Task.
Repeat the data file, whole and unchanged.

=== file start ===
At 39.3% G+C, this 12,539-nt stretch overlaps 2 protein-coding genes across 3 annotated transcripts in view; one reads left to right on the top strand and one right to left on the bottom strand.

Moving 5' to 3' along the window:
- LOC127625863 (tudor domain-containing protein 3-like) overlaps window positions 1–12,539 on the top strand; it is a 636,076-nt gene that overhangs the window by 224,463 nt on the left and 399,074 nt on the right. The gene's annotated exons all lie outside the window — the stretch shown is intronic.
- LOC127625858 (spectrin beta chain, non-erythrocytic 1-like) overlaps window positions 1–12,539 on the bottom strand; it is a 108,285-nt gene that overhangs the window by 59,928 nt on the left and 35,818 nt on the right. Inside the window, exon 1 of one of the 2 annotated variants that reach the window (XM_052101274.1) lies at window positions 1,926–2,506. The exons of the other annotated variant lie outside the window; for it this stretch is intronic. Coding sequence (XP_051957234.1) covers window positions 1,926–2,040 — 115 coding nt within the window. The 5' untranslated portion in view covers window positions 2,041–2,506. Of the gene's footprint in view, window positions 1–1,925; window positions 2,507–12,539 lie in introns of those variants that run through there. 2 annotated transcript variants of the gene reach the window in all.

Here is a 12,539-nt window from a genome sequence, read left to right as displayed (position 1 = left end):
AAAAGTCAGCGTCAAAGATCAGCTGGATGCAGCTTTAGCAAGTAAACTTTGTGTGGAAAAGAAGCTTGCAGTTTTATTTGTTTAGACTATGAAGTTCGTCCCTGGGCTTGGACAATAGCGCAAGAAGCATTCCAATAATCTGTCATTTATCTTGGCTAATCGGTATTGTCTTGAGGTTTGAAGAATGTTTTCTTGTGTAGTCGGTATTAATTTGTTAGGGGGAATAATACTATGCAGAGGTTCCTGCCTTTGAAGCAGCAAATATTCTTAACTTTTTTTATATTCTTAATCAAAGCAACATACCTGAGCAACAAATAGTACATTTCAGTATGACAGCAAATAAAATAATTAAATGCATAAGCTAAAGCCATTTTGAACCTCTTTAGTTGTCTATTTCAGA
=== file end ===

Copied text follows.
At 39.3% G+C, this 12,539-nt stretch overlaps 2 protein-coding genes across 3 annotated transcripts in view; one reads left to right on the top strand and one right to left on the bottom strand.

Moving 5' to 3' along the window:
- LOC127625863 (tudor domain-containing protein 3-like) overlaps window positions 1–12,539 on the top strand; it is a 636,076-nt gene that overhangs the window by 224,463 nt on the left and 399,074 nt on the right. The gene's annotated exons all lie outside the window — the stretch shown is intronic.
- LOC127625858 (spectrin beta chain, non-erythrocytic 1-like) overlaps window positions 1–12,539 on the bottom strand; it is a 108,285-nt gene that overhangs the window by 59,928 nt on the left and 35,818 nt on the right. Inside the window, exon 1 of one of the 2 annotated variants that reach the window (XM_052101274.1) lies at window positions 1,926–2,506. The exons of the other annotated variant lie outside the window; for it this stretch is intronic. Coding sequence (XP_051957234.1) covers window positions 1,926–2,040 — 115 coding nt within the window. The 5' untranslated portion in view covers window positions 2,041–2,506. Of the gene's footprint in view, window positions 1–1,925; window positions 2,507–12,539 lie in introns of those variants that run through there. 2 annotated transcript variants of the gene reach the window in all.

Here is a 12,539-nt window from a genome sequence, read left to right as displayed (position 1 = left end):
AAAAGTCAGCGTCAAAGATCAGCTGGATGCAGCTTTAGCAAGTAAACTTTGTGTGGAAAAGAAGCTTGCAGTTTTATTTGTTTAGACTATGAAGTTCGTCCCTGGGCTTGGACAATAGCGCAAGAAGCATTCCAATAATCTGTCATTTATCTTGGCTAATCGGTATTGTCTTGAGGTTTGAAGAATGTTTTCTTGTGTAGTCGGTATTAATTTGTTAGGGGGAATAATACTATGCAGAGGTTCCTGCCTTTGAAGCAGCAAATATTCTTAACTTTTTTTATATTCTTAATCAAAGCAACATACCTGAGCAACAAATAGTACATTTCAGTATGACAGCAAATAAAATAATTAAATGCATAAGCTAAAGCCATTTTGAACCTCTTTAGTTGTCTATTTCAGA